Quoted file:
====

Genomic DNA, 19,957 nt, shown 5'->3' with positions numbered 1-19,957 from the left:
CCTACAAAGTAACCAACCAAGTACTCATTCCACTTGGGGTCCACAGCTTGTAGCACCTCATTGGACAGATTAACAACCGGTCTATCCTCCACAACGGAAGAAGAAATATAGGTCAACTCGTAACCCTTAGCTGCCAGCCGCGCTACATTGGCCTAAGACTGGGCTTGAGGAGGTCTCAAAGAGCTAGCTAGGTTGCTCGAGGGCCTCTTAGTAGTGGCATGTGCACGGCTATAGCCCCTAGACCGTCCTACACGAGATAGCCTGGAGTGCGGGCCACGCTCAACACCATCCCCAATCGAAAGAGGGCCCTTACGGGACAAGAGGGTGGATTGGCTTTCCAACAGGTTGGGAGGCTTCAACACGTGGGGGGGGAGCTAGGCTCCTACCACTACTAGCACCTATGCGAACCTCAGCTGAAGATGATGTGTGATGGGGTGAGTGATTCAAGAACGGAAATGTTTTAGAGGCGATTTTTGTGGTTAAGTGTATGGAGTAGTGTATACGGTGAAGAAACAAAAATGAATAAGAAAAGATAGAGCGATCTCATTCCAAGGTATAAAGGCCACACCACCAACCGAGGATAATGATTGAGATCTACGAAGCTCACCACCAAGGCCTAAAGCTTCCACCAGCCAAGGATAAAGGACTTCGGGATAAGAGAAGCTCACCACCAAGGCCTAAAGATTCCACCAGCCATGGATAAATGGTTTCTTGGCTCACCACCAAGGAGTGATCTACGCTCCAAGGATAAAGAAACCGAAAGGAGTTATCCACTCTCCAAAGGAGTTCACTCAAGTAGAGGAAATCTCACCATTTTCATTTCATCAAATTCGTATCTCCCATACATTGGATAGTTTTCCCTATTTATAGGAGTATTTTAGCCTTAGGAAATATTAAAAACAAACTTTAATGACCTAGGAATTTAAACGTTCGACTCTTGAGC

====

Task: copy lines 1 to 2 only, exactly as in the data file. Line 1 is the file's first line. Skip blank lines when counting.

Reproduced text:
Genomic DNA, 19,957 nt, shown 5'->3' with positions numbered 1-19,957 from the left:
CCTACAAAGTAACCAACCAAGTACTCATTCCACTTGGGGTCCACAGCTTGTAGCACCTCATTGGACAGATTAACAACCGGTCTATCCTCCACAACGGAAGAAGAAATATAGGTCAACTCGTAACCCTTAGCTGCCAGCCGCGCTACATTGGCCTAAGACTGGGCTTGAGGAGGTCTCAAAGAGCTAGCTAGGTTGCTCGAGGGCCTCTTAGTAGTGGCATGTGCACGGCTATAGCCCCTAGACCGTCCTACACGAGATAGCCTGGAGTGCGGGCCACGCTCAACACCATCCCCAATCGAAAGAGGGCCCTTACGGGACAAGAGGGTGGATTGGCTTTCCAACAGGTTGGGAGGCTTCAACACGTGGGGGGGGAGCTAGGCTCCTACCACTACTAGCACCTATGCGAACCTCAGCTGAAGATGATGTGTGATGGGGTGAGTGATTCAAGAACGGAAATGTTTTAGAGGCGATTTTTGTGGTTAAGTGTATGGAGTAGTGTATACGGTGAAGAAACAAAAATGAATAAGAAAAGATAGAGCGATCTCATTCCAAGGTATAAAGGCCACACCACCAACCGAGGATAATGATTGAGATCTACGAAGCTCACCACCAAGGCCTAAAGCTTCCACCAGCCAAGGATAAAGGACTTCGGGATAAGAGAAGCTCACCACCAAGGCCTAAAGATTCCACCAGCCATGGATAAATGGTTTCTTGGCTCACCACCAAGGAGTGATCTACGCTCCAAGGATAAAGAAACCGAAAGGAGTTATCCACTCTCCAAAGGAGTTCACTCAAGTAGAGGAAATCTCACCATTTTCATTTCATCAAATTCGTATCTCCCATACATTGGATAGTTTTCCCTATTTATAGGAGTATTTTAGCCTTAGGAAATATTAAAAACAAACTTTAATGACCTAGGAATTTAAACGTTCGACTCTTGAGC